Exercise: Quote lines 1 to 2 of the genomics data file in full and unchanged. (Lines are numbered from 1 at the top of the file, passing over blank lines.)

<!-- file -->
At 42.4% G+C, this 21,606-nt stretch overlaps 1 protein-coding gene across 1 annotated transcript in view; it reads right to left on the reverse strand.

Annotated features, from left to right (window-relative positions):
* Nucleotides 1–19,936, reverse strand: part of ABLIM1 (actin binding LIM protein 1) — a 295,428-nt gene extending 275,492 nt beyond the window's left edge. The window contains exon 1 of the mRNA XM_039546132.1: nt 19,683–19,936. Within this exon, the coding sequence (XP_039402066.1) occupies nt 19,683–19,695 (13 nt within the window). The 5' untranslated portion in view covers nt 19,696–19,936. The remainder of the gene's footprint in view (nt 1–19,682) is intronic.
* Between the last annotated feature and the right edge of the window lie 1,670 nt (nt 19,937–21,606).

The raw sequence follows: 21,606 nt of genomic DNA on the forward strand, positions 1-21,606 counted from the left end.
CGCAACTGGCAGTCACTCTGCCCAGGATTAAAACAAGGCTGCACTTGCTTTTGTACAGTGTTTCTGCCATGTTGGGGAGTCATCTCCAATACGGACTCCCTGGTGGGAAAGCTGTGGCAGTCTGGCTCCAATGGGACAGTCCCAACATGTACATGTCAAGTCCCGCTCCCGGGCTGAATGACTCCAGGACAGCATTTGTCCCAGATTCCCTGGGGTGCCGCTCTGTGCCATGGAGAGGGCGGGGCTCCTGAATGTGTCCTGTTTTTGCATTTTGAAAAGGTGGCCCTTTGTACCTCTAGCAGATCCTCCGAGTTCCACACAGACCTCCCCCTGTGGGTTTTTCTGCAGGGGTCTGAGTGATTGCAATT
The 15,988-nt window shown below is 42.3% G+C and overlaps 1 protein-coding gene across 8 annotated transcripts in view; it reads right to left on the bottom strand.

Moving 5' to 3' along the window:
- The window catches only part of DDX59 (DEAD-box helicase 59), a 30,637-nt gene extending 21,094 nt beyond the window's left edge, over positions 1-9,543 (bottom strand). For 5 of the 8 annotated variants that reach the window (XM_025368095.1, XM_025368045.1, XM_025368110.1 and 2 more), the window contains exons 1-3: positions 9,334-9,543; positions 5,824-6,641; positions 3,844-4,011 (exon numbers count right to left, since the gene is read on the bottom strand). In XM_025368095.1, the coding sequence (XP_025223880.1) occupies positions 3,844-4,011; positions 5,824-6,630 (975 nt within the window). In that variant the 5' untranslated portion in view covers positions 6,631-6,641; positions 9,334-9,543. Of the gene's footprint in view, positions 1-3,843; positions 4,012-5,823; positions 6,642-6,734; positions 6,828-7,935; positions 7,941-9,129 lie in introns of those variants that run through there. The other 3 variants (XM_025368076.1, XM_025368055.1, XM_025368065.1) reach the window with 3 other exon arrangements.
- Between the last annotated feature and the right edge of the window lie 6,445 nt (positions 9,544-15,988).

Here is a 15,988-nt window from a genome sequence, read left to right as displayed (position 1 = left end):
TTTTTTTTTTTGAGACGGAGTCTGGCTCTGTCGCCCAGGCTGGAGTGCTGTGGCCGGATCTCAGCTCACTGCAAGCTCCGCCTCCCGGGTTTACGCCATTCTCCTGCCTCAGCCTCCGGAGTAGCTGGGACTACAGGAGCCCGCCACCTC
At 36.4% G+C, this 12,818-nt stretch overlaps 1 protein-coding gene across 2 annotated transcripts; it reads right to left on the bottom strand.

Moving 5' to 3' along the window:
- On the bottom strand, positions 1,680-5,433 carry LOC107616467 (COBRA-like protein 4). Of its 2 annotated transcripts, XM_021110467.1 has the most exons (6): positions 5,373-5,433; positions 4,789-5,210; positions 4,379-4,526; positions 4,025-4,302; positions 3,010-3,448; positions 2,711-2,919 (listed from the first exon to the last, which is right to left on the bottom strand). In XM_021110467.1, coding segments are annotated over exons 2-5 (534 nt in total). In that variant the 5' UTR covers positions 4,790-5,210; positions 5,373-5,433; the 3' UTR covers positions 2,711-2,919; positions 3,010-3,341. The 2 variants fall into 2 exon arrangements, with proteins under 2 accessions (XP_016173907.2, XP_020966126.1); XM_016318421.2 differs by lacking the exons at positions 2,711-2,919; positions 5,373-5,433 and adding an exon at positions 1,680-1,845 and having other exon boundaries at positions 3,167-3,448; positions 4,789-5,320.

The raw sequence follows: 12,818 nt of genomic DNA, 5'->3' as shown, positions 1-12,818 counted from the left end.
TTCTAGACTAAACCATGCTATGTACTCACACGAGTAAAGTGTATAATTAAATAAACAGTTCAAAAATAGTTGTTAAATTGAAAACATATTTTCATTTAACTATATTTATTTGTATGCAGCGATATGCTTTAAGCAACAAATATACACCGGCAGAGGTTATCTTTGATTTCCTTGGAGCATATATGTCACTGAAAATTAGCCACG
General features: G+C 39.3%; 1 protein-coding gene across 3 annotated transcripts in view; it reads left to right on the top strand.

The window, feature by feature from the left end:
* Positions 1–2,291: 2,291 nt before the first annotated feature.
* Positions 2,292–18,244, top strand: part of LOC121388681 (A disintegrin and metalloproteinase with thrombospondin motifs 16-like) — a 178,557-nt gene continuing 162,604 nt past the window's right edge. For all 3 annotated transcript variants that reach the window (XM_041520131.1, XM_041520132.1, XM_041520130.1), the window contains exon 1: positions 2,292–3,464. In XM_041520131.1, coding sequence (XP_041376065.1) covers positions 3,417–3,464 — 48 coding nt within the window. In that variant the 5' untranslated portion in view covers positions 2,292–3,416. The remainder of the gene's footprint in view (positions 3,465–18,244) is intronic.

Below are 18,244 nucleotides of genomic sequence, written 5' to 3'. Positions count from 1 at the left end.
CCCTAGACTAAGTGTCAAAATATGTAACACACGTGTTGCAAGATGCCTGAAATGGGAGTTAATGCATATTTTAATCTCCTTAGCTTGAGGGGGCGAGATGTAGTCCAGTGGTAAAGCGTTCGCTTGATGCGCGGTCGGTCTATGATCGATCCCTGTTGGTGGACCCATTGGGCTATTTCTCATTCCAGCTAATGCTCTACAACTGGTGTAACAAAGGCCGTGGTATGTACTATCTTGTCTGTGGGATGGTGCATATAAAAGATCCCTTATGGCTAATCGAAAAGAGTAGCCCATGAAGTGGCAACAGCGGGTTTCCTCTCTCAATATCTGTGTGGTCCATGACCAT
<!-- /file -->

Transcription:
At 42.4% G+C, this 21,606-nt stretch overlaps 1 protein-coding gene across 1 annotated transcript in view; it reads right to left on the reverse strand.

Annotated features, from left to right (window-relative positions):